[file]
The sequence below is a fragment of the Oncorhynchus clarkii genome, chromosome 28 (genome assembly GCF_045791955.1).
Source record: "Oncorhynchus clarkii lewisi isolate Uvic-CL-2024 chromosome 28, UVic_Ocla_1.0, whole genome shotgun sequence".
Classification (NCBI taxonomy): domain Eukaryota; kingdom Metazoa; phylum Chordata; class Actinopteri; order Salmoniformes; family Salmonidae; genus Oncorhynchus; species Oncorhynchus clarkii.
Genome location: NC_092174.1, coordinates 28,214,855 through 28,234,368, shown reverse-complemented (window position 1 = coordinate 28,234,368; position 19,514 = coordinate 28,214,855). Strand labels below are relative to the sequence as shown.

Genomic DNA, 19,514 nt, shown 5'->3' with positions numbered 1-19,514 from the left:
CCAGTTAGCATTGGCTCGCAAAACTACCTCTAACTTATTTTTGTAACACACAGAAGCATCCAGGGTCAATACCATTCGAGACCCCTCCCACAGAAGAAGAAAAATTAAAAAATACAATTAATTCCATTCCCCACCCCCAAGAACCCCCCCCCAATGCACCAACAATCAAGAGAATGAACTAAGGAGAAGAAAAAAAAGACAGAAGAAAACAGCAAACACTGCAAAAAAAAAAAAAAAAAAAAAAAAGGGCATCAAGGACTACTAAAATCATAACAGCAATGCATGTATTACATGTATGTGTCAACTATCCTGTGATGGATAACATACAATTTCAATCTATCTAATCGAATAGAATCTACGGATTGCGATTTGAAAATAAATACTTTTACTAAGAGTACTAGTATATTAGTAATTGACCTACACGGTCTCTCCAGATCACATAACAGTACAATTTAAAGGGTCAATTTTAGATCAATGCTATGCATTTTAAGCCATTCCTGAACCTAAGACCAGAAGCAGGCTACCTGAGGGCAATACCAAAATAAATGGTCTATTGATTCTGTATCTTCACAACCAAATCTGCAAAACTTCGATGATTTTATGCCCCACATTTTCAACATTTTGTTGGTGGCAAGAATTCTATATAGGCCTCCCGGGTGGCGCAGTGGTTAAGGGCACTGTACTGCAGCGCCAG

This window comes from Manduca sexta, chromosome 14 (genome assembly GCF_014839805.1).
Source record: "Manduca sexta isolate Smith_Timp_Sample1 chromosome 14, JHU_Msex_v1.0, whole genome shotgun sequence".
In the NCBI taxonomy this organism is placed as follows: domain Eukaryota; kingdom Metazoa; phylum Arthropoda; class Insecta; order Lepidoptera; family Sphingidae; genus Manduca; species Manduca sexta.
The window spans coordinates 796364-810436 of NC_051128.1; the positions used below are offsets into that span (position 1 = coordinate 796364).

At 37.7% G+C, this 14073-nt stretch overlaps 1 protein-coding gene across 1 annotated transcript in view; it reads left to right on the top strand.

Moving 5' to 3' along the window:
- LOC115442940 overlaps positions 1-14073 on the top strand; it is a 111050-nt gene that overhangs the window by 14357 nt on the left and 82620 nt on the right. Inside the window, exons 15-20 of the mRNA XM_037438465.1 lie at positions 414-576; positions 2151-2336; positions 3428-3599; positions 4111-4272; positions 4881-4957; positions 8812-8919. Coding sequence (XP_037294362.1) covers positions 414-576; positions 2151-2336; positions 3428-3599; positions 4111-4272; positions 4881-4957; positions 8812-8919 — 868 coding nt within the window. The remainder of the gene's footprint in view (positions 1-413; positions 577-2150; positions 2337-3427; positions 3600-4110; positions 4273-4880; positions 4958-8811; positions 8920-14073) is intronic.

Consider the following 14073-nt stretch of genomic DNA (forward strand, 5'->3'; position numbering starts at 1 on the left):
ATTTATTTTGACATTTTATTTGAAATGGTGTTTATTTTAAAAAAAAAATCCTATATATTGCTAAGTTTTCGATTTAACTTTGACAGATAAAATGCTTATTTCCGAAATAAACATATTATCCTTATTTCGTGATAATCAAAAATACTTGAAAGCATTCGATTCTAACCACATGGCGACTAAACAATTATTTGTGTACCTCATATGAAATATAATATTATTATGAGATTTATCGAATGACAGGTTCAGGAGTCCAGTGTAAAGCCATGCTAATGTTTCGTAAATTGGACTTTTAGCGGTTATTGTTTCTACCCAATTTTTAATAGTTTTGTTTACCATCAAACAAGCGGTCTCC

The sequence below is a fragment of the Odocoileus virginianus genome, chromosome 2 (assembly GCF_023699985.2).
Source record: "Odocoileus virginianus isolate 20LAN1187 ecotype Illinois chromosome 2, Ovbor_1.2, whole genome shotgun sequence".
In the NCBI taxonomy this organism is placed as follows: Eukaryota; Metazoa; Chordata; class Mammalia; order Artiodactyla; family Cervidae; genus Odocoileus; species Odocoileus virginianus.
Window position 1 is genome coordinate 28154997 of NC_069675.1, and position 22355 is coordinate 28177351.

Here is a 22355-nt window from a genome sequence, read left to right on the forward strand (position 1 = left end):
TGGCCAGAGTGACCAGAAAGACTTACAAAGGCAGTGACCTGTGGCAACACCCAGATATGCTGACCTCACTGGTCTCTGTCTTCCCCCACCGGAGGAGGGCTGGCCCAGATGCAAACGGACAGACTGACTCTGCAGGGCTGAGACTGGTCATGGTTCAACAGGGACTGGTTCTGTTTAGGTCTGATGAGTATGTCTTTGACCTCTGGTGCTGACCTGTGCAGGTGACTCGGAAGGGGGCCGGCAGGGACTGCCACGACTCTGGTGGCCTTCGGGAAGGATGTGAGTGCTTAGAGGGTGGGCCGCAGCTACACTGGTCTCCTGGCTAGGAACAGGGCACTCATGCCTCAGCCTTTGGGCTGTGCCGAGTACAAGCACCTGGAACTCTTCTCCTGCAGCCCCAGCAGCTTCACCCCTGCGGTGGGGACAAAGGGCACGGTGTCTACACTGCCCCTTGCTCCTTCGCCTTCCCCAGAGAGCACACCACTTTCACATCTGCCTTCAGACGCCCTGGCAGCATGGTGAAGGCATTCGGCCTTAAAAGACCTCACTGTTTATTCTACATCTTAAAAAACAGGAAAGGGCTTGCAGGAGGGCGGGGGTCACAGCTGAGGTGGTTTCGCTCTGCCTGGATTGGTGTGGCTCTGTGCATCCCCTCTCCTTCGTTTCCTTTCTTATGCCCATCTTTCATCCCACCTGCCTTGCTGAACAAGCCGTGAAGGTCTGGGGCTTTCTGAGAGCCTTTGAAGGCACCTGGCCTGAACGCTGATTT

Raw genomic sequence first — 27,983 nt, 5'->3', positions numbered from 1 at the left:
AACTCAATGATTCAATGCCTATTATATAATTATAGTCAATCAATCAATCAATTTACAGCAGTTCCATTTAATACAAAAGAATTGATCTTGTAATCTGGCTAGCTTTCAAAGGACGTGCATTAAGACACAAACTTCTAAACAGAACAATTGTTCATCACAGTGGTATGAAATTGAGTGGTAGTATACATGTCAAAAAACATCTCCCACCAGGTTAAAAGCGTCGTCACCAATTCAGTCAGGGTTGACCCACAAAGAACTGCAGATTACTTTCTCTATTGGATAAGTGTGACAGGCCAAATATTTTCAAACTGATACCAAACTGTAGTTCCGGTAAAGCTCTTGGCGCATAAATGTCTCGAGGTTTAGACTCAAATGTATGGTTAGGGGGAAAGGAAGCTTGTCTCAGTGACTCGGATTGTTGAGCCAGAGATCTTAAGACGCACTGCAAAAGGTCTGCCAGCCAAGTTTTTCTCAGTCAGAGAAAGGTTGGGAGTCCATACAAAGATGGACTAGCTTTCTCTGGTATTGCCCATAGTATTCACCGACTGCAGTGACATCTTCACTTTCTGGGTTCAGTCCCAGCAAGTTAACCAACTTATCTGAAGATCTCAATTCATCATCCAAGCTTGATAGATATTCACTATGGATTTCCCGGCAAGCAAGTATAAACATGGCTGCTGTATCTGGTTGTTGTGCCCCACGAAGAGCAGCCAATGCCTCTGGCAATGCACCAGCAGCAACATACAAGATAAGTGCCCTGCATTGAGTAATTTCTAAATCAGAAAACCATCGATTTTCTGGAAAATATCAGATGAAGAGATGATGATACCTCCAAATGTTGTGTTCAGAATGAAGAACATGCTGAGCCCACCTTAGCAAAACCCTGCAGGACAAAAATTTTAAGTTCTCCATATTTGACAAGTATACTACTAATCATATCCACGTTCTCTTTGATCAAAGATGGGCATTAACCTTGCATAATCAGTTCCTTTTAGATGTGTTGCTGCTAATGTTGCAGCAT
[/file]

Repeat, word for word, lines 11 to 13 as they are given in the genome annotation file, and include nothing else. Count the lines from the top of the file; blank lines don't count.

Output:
At 37.7% G+C, this 14073-nt stretch overlaps 1 protein-coding gene across 1 annotated transcript in view; it reads left to right on the top strand.

Moving 5' to 3' along the window:
- LOC115442940 overlaps positions 1-14073 on the top strand; it is a 111050-nt gene that overhangs the window by 14357 nt on the left and 82620 nt on the right. Inside the window, exons 15-20 of the mRNA XM_037438465.1 lie at positions 414-576; positions 2151-2336; positions 3428-3599; positions 4111-4272; positions 4881-4957; positions 8812-8919. Coding sequence (XP_037294362.1) covers positions 414-576; positions 2151-2336; positions 3428-3599; positions 4111-4272; positions 4881-4957; positions 8812-8919 — 868 coding nt within the window. The remainder of the gene's footprint in view (positions 1-413; positions 577-2150; positions 2337-3427; positions 3600-4110; positions 4273-4880; positions 4958-8811; positions 8920-14073) is intronic.